Italy/Asylum refugees : We are in contact with an organization called the OMCVI – Associazione delle Donne Capoverdiane in Italia ODV. “This Italian association has been informed of immigrant women in Italy who have given birth in the country as part of a surrogacy. This association has also heard of cases of immigrant women in Italy who have been forced to carry pregnancies on behalf of others”[9].

One of the members had the opportunity to see cases of surrogacy and trafficking, and she told us : “Personally, I work for an international organization dealing with refugees and asylum seekers. I can say that we had cases of surrogacy, but for privacy reasons I cannot divulge this confidential information”.

In fact, women who resort to surrogacy are often in a vulnerable situation, either economically or legally, if they are on trial, which means that they cannot be known ; they are also very afraid to speak out, unlike the clients who often boast about getting their babies.



Feskov Agency (surrogacy agency), which offers to move surrogate mothers in its sales “packaging”.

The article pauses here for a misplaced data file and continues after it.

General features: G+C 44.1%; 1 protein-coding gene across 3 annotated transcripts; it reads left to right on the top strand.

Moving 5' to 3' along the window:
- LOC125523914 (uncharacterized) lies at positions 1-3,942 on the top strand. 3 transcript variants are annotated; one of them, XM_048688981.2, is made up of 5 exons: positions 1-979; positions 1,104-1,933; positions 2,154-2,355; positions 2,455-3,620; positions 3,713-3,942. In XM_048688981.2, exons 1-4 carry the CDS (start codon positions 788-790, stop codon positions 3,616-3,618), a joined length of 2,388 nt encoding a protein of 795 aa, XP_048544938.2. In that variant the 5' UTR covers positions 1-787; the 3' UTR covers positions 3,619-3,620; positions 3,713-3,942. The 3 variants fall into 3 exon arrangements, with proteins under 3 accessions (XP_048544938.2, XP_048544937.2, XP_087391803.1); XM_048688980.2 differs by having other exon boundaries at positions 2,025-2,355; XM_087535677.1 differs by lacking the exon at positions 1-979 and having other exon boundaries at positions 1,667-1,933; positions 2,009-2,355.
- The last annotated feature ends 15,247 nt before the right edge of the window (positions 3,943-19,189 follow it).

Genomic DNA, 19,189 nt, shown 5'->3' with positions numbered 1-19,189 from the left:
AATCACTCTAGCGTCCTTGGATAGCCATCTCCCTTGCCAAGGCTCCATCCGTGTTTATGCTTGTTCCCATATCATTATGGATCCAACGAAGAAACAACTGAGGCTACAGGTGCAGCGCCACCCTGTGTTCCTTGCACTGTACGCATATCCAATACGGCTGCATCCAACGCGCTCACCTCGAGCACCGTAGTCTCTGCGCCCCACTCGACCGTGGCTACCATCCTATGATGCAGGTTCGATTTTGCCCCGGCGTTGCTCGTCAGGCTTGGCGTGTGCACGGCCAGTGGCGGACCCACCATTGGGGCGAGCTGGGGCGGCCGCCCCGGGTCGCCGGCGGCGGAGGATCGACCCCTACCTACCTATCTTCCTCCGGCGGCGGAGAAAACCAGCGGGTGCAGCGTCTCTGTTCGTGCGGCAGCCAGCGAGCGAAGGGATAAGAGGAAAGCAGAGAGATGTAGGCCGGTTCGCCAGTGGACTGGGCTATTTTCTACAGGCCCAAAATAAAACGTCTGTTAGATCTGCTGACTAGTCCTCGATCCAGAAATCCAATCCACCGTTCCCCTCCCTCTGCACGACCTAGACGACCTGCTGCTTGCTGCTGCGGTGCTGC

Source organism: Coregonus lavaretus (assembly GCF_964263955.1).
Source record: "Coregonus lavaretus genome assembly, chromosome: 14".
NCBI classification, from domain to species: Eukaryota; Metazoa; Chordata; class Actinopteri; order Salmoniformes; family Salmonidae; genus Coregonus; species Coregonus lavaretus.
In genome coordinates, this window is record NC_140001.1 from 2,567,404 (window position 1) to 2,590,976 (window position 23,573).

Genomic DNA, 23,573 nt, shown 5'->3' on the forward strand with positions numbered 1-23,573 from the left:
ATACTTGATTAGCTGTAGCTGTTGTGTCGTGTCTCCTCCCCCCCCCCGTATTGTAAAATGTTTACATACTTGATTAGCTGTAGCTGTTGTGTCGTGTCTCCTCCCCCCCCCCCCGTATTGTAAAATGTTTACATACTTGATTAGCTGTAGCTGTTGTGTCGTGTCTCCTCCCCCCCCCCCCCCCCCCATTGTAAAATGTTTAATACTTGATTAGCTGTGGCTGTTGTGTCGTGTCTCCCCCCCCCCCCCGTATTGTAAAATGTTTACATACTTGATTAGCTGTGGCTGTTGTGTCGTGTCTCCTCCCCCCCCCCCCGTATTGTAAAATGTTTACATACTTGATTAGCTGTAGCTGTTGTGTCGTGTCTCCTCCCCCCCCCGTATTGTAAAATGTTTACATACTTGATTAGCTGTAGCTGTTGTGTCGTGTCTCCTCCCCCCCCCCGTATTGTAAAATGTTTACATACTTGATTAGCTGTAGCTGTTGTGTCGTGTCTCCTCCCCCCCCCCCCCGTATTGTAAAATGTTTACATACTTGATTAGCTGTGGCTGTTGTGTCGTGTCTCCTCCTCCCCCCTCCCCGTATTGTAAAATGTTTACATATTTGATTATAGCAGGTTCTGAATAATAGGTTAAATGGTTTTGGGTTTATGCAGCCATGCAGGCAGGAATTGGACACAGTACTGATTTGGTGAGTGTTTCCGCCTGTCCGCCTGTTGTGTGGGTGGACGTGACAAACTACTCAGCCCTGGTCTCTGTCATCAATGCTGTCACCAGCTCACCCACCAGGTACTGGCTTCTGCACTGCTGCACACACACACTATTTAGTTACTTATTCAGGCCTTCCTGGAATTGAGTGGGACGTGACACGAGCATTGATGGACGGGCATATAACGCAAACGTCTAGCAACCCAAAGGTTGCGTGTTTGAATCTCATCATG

Picture from the agency’s website[10] :


We can see here a differentiation in prices according to the country of birth of the children. Which involves the forced removal of the surrogate mother.



Article 2[11] of the Optional Protocol to the Convention on the Rights of the Child on the sale of children, child prostitution and child pornography : The sale of a child shall mean any act or transaction whereby a child is transferred by one person or group of persons to another person or group of persons for payment or other consideration.

The UN Special Rapporteur on the sale and sexual exploitation of children, in his study on surrogate motherhood in his 2018 progress report, stated that surrogate motherhood involves the sale of children when the surrogate mother or a third party receives remuneration or any other benefit in exchange for the transfer of a child.